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SEA Currents Blog

SEA Currents: Oct 2018


October 08, 2018

Flowers and Bombs

Debora Ortiz, A Watch, Knox College

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After a day of anchoring near Mala island, and a day of motor-sailing around the Tongan sea, we arrived at Hunga Tonga Hunga Ha’apai. This is the world’s newest island, formed by volcanic eruptions from within the ocean. Scientists thought that the volcanic matter was not going to stay out of the water, but it did, and that’s how the island was created!


October 05, 2018

Crown of Thorns Starfish, Here we come!

Therese Ohman, B Watch, Suffolk University

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Early morning here on the Robert C Seamans with a full morning of activities ahead of us. ‘A-Watch’ started early swabbing the deck (regardless of the fact it was pouring rain) and morning chores were in full swing. This morning we mustered on the quarter deck to gather snorkeling equipment and flippers.


October 04, 2018

Pow-wow in Vava’u

Fletcher Tague Shell, A-Watch, Southern Oregon University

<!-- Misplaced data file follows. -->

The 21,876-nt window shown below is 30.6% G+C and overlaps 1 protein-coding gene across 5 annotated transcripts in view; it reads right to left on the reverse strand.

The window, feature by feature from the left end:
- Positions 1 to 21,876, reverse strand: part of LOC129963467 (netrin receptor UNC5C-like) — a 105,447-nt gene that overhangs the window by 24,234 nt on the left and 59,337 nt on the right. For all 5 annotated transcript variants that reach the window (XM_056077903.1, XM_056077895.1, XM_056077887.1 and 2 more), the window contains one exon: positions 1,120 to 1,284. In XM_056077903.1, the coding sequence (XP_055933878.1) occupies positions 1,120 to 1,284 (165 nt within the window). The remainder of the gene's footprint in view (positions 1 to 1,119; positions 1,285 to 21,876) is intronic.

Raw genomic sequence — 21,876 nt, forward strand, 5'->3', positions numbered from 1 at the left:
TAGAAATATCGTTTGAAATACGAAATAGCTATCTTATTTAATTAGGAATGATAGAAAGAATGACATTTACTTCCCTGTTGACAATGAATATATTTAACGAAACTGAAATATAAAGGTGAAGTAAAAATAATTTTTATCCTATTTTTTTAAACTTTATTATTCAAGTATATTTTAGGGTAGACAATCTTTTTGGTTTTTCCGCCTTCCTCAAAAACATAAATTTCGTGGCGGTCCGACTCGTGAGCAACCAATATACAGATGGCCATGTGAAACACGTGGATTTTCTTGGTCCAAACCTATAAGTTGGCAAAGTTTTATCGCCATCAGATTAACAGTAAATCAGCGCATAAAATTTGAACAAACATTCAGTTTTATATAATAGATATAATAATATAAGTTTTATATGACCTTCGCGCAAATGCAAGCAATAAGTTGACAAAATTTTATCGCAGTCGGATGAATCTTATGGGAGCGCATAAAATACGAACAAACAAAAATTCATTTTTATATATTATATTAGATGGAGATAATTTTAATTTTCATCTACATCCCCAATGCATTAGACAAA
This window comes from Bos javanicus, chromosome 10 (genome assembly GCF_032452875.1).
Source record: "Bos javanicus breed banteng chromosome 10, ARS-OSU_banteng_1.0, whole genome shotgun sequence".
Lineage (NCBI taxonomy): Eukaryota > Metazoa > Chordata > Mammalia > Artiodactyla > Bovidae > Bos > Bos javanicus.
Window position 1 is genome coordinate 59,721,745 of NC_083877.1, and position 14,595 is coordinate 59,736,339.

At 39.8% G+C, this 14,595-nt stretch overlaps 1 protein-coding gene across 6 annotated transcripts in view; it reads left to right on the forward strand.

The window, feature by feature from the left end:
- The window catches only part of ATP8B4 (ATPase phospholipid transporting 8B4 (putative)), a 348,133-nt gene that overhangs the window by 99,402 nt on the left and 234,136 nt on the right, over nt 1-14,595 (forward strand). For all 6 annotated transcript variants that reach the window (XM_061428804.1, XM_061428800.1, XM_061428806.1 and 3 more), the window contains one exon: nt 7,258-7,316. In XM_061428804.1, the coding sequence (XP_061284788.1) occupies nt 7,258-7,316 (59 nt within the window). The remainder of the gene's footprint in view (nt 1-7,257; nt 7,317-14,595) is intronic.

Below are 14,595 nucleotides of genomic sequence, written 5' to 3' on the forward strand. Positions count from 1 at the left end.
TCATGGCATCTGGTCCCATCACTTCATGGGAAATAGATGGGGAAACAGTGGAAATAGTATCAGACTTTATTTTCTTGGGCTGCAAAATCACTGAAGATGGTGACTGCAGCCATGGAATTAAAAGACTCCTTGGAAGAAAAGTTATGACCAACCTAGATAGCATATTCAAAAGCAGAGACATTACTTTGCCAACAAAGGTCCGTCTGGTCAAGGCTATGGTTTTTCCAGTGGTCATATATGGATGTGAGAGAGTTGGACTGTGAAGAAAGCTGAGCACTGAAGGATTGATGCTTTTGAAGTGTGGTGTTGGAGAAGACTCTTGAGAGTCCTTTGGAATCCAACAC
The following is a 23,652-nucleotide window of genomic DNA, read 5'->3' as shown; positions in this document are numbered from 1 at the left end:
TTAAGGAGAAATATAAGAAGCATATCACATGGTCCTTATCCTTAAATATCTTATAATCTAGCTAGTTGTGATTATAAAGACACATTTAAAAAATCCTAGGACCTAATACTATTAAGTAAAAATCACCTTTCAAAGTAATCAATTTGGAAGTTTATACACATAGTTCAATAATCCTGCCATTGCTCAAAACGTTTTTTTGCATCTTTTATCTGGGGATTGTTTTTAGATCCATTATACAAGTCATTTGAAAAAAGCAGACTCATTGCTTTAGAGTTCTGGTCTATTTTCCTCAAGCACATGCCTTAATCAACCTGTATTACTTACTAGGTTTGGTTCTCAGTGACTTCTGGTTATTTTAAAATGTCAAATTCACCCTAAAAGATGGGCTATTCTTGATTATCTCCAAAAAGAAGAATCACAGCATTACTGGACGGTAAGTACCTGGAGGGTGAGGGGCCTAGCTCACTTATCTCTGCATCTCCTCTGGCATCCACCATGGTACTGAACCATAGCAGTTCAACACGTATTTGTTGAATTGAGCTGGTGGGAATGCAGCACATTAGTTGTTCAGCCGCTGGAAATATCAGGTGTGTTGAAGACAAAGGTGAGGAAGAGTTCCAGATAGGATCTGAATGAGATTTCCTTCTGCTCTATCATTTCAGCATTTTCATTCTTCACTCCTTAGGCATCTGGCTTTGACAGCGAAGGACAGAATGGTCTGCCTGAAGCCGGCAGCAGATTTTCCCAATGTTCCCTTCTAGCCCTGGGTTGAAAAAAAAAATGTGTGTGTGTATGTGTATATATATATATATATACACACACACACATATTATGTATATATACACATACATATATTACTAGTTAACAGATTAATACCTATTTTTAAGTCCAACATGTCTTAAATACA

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We started off our first full day at port in Neiafu with a splendid breakfast consisting of eggs, bacon, English muffins, and hot sauce. Afterwards, our class mustered on the quarterdeck to apply sunscreen and a heavy shield of Deet before we walked down the street to attend a educational presentation by the Vava’u Environmental Protection Association (VEPA).


October 03, 2018

Arriving in Tonga

Cameron Chertavian, B Watch, Bowdoin College

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Late on Tuesday night, B watch (my very own watch, winners of the previous day’s line chase competition) made an exciting sighting: land! After five days at sea, we finally spotted our first destination: Vava’u, Tonga. I had served as assistant steward the day before and had abbreviated night watch because of it, meaning that I was sound asleep for the call of “Land ho!” but awoke the next morning to the sight of Tonga.


October 02, 2018

Chasin’ Lines

Samuel Noonan, B Watch, University of Denver

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Good Morning all!

B Watch started the dawn watch (0100-0700) this morning remaining “hove to”.  We all arrived on deck to observe the ten foot swells and 30 knot wind speeds occurring since early yesterday afternoon.


October 01, 2018

Near Gale Fun

Dietrich Klug, C Watch, Sewanee: University of the South

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Today is officially October 1st after crossing into the international dateline. We have skipped September 30th which no longer existed for us. Despite the near gale weather, most of us have gotten over the sea sickness, which had us giving tribute to Neptune over the first few days.


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